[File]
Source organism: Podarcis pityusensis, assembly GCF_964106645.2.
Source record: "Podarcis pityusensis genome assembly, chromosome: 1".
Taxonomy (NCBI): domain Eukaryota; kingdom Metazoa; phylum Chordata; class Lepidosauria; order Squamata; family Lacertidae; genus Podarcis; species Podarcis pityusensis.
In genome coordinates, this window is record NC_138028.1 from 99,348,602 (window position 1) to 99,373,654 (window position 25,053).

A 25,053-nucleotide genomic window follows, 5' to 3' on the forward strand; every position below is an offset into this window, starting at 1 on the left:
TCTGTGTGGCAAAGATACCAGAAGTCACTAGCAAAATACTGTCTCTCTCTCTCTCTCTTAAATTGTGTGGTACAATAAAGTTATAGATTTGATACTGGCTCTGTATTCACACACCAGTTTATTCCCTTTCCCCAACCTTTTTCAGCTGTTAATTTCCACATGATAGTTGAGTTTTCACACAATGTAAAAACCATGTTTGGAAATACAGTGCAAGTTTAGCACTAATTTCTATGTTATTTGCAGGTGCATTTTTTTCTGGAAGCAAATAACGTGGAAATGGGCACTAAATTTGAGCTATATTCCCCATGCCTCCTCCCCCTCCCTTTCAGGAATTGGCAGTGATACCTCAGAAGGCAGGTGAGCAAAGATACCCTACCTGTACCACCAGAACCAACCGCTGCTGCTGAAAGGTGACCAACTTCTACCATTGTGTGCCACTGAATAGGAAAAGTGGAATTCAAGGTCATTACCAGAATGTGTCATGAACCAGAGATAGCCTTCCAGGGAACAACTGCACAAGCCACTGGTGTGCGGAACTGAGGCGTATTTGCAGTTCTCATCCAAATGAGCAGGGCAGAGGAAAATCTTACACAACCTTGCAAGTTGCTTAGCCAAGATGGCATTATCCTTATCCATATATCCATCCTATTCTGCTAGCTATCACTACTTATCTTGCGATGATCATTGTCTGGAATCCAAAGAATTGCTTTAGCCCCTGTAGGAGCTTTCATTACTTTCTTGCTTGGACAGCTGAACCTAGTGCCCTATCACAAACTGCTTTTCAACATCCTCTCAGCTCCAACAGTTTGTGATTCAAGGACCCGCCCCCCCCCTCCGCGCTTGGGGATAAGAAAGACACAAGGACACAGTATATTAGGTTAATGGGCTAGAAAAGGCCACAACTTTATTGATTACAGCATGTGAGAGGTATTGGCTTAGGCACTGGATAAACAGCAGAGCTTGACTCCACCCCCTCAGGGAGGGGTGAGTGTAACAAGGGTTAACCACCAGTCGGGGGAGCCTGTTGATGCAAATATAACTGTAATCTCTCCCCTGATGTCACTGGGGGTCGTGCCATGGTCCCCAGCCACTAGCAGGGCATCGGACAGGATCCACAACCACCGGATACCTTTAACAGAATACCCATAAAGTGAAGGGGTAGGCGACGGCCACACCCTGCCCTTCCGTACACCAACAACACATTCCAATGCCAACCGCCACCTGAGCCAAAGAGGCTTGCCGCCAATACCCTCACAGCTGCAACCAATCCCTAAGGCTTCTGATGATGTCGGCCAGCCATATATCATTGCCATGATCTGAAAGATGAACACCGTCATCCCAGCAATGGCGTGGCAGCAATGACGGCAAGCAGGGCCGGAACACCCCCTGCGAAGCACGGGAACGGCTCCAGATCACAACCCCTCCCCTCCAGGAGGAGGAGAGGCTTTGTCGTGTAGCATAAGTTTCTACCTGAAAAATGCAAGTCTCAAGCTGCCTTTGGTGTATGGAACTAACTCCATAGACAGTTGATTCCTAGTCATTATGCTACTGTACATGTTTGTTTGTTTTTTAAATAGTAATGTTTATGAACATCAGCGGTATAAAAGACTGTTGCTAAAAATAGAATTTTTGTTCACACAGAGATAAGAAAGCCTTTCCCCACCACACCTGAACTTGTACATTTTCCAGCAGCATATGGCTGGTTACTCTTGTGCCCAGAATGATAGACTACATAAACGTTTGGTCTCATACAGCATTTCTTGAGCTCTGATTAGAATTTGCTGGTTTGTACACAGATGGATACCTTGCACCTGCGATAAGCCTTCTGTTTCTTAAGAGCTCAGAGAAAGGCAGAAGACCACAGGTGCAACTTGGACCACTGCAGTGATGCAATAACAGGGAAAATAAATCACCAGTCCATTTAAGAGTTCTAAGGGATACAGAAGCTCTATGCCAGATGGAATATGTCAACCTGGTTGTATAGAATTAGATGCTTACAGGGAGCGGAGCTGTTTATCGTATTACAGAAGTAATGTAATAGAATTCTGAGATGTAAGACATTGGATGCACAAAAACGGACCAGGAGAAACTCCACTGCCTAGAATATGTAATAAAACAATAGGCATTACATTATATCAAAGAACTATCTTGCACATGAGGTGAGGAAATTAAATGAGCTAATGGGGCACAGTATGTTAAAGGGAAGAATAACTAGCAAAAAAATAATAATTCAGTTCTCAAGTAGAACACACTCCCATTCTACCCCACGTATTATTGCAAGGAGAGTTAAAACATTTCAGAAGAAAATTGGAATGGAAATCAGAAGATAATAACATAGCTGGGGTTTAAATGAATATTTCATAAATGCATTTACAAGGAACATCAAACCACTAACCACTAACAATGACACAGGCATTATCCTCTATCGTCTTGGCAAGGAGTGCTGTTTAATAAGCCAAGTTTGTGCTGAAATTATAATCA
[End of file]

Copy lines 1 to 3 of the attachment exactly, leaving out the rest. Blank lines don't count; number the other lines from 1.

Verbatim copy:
Source organism: Podarcis pityusensis, assembly GCF_964106645.2.
Source record: "Podarcis pityusensis genome assembly, chromosome: 1".
Taxonomy (NCBI): domain Eukaryota; kingdom Metazoa; phylum Chordata; class Lepidosauria; order Squamata; family Lacertidae; genus Podarcis; species Podarcis pityusensis.